Verify, check and challenge. Or perish.

Once upon a time, press releases were narrowly distributed to channels which supplied information to a privileged profession, and one had to be a member of that privileged profession (accredited journalist) in order to have access to the distribution channels. The internet has changed all that.

Mr Denmore gives examples of how certain writers who are paid for their knowledgeable insight are shown over and over again to have feet of clay and invisible finery whenever someone cares to look at their published works with a mildly jaundiced eye:

Now far be it from me to claim any superior knowledge about the economic outlook than the expert forecasters at Access, but how hard can it be for journalists to do the research that just took this former hack 10 minutes to find? What are journalists bringing to the table if they are only cutting and pasting from the press releases that are freely available on the web anyway?

There are still certain channels to which accredited journalists have more timely access than the rest of us. There are surely ways to parlay that access in substantive ways that rise far above churnalism. So why does it not appear to have happened yet? In particular, why don’t other journalists point it out more clearly when the churnalists get it so badly and obviously wrong?

Did you hear any journalist provide any other source of information, or insert context or ask the forecaster to explain why it should be believed this time when it has got it wrong so often in the past? Crickets….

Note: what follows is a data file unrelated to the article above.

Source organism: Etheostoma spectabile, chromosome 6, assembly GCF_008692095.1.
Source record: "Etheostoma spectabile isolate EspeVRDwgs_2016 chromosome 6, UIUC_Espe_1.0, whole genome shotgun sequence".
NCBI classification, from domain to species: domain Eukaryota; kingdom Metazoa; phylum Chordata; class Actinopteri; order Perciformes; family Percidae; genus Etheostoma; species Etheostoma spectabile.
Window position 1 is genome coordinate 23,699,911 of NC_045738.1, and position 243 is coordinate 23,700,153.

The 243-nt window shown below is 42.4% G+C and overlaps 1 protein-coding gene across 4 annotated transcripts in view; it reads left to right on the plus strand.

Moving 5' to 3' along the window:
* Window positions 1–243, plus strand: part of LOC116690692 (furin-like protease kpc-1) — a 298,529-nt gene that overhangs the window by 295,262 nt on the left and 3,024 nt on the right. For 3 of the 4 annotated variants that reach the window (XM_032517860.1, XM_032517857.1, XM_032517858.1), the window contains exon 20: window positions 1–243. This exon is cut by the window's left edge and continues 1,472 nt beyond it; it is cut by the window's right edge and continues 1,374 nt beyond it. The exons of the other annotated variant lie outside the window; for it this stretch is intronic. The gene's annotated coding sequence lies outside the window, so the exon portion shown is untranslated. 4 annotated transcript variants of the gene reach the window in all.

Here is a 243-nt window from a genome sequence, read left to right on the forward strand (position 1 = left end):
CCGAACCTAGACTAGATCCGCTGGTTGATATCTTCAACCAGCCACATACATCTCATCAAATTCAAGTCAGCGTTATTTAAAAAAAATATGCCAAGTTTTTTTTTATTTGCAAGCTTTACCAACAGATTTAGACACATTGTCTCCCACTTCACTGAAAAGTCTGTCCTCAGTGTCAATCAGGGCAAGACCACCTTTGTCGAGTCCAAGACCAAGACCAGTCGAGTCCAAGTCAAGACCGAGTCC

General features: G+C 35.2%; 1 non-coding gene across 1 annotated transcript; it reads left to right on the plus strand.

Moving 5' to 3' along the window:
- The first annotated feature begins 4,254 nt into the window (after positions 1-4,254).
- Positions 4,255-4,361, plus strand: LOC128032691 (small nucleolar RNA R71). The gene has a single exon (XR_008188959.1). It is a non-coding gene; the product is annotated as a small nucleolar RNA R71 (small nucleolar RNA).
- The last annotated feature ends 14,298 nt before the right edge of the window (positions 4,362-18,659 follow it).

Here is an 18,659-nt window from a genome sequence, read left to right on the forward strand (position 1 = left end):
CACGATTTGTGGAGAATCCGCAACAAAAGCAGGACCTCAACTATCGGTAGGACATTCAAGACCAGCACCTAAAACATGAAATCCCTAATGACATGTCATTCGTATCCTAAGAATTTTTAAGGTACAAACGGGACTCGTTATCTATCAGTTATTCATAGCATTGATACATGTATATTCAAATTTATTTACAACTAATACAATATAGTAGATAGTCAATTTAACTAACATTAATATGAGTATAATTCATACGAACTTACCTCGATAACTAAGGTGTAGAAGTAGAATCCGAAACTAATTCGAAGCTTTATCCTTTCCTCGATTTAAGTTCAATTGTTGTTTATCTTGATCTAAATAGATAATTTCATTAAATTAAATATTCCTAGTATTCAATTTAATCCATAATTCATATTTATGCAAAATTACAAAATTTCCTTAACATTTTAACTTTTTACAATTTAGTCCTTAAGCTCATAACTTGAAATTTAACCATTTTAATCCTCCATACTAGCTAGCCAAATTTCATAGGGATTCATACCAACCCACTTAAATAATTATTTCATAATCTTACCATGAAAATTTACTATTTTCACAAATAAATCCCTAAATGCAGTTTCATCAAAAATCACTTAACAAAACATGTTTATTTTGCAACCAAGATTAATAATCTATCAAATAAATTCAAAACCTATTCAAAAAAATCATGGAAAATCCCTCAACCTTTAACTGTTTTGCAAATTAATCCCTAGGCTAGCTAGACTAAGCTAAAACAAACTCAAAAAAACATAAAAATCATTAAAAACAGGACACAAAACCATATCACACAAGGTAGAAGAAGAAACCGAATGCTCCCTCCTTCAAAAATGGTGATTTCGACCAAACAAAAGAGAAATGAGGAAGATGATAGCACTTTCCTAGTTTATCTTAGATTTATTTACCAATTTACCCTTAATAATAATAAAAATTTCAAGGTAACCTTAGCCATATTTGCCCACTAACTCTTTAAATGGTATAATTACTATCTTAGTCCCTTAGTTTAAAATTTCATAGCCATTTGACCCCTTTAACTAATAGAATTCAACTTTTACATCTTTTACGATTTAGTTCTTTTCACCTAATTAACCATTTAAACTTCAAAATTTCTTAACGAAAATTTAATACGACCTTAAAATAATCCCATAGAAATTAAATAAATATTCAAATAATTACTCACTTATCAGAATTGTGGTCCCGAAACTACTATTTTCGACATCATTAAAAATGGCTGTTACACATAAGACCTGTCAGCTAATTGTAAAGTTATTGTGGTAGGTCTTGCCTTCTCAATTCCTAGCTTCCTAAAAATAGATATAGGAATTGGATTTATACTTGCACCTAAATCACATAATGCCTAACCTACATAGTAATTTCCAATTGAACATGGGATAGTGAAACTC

You see this is the problem. The media is at risk of becoming a gigantic reproduction machine. If journalists are just going to swallow whole everything they are told, what value do they bring? “But it’s just our job to report,” you’ll hear. No, their job is to explain, verify, check, challenge. The source information is all out there. It’s not that hard to put it together yourself. Yet day after day, we hear breathless headlines from under-trained, over-worked hacks who spend no time checking, no time researching and no time asking anyone questions that might yield something other than what is already contained in a self-serving press release.

Is it any wonder the public is giving up on the mainstream media?

Verify,check and challenge. Or perish.

Categories: ethics & philosophy, media, technology

Tags: , ,

3 replies

  1. Hey tigtog,
    Is there a link in this post that I’m missing? I’d love to read the full article.

  2. Oops, thanks for letting me know I dropped the ball on that one, Eden.
    The post is at, and I’ll add the link to my OP.

  3. Yep. Reporting generally should involve using more than one source, and understanding the differences between information, angles and opinions.

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